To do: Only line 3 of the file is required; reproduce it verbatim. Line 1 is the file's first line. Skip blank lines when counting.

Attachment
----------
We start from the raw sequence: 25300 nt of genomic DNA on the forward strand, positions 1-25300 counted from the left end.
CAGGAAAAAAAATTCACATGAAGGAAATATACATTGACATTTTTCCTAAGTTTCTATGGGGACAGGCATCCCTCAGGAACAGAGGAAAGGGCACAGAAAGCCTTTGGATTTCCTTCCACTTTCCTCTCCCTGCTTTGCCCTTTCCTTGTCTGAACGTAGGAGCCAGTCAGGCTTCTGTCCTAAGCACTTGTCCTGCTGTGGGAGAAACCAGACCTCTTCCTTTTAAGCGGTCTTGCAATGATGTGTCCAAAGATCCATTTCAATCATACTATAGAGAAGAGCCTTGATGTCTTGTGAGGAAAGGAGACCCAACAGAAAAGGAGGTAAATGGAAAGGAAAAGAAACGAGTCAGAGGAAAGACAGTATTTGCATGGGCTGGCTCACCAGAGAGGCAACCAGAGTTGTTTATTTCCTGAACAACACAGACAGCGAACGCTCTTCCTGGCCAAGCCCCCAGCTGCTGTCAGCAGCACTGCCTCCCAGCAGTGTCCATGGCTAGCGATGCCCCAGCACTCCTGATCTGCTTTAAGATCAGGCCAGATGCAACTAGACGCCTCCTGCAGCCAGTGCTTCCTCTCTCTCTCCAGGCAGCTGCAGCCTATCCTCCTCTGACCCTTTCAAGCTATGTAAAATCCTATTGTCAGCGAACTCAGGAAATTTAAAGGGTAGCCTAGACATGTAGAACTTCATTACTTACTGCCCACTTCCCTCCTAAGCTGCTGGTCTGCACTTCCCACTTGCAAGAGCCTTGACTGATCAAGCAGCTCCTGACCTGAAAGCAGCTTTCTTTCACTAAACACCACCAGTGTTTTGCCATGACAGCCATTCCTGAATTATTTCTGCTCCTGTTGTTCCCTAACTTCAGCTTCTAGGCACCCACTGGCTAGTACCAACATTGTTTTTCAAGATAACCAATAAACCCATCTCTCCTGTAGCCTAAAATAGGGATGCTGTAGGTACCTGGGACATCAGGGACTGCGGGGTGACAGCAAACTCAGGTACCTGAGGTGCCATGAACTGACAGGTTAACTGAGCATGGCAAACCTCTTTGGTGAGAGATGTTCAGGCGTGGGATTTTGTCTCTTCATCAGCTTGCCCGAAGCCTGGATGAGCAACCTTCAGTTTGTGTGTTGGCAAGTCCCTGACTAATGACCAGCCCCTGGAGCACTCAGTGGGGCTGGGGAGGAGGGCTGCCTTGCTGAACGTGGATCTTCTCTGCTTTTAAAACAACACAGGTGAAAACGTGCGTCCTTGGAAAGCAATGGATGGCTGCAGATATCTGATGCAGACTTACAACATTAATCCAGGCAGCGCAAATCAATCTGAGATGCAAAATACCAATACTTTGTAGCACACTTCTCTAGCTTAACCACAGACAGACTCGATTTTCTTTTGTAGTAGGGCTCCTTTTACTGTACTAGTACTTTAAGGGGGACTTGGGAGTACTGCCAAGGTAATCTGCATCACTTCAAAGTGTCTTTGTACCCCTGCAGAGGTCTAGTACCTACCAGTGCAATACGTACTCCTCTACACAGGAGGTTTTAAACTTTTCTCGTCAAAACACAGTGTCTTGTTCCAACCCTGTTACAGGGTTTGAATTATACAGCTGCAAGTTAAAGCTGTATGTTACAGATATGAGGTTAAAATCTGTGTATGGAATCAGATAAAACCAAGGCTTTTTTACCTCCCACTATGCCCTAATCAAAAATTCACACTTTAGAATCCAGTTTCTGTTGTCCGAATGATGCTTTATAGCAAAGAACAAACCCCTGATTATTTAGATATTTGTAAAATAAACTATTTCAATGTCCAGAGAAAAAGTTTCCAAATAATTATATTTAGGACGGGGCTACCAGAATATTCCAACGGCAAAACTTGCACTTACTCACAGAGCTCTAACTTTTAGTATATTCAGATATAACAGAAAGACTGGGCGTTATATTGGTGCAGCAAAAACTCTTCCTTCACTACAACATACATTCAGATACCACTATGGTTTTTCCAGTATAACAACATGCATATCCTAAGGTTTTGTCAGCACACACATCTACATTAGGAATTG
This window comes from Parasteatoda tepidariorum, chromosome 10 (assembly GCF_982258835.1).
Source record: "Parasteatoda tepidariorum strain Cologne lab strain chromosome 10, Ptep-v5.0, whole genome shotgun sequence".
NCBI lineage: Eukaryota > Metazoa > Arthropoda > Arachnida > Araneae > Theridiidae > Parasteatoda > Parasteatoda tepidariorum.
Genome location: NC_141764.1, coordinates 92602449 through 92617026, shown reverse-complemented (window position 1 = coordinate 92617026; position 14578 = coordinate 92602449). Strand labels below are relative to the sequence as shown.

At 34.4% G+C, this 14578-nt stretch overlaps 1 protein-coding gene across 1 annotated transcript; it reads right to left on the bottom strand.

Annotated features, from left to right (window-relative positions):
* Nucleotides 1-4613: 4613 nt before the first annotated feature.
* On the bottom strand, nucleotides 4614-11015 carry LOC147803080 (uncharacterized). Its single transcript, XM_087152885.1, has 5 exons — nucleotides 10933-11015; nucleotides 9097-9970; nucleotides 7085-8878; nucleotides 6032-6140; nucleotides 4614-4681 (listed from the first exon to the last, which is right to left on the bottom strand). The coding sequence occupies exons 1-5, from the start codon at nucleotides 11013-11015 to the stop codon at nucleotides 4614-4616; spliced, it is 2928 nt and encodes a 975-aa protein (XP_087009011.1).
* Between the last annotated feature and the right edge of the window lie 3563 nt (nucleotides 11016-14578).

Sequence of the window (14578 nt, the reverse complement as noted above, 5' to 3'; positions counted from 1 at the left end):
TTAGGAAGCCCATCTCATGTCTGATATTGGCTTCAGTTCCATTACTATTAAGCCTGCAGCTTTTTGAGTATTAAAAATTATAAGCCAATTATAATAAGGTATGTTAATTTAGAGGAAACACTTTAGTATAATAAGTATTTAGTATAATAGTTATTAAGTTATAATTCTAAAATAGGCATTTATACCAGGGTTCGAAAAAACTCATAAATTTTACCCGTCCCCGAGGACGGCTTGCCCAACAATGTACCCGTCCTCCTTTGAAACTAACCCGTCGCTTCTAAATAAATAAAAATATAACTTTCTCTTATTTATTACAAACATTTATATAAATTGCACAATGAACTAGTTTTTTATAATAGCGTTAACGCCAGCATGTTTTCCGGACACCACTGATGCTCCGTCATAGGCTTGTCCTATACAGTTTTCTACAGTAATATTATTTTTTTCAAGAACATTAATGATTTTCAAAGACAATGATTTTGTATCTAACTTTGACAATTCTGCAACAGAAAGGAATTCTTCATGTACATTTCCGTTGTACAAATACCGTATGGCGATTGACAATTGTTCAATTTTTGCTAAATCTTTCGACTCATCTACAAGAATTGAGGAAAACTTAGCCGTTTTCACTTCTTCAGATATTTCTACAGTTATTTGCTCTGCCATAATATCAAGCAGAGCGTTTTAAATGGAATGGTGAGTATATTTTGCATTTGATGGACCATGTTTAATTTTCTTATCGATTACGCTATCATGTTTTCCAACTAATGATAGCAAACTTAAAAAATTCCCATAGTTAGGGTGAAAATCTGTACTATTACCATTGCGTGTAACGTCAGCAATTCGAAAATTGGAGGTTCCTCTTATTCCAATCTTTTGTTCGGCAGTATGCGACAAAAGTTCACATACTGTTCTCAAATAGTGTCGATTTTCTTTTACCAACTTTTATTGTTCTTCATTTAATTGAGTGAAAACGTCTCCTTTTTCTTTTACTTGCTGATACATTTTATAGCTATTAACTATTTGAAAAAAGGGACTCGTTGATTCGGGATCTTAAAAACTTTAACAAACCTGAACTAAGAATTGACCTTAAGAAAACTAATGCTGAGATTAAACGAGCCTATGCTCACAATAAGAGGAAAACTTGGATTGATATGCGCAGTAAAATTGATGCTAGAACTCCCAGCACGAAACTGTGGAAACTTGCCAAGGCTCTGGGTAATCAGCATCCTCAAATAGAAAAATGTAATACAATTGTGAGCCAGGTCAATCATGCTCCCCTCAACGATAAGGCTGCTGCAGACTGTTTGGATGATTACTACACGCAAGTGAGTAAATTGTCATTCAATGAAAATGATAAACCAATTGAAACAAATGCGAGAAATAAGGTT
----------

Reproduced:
This window comes from Parasteatoda tepidariorum, chromosome 10 (assembly GCF_982258835.1).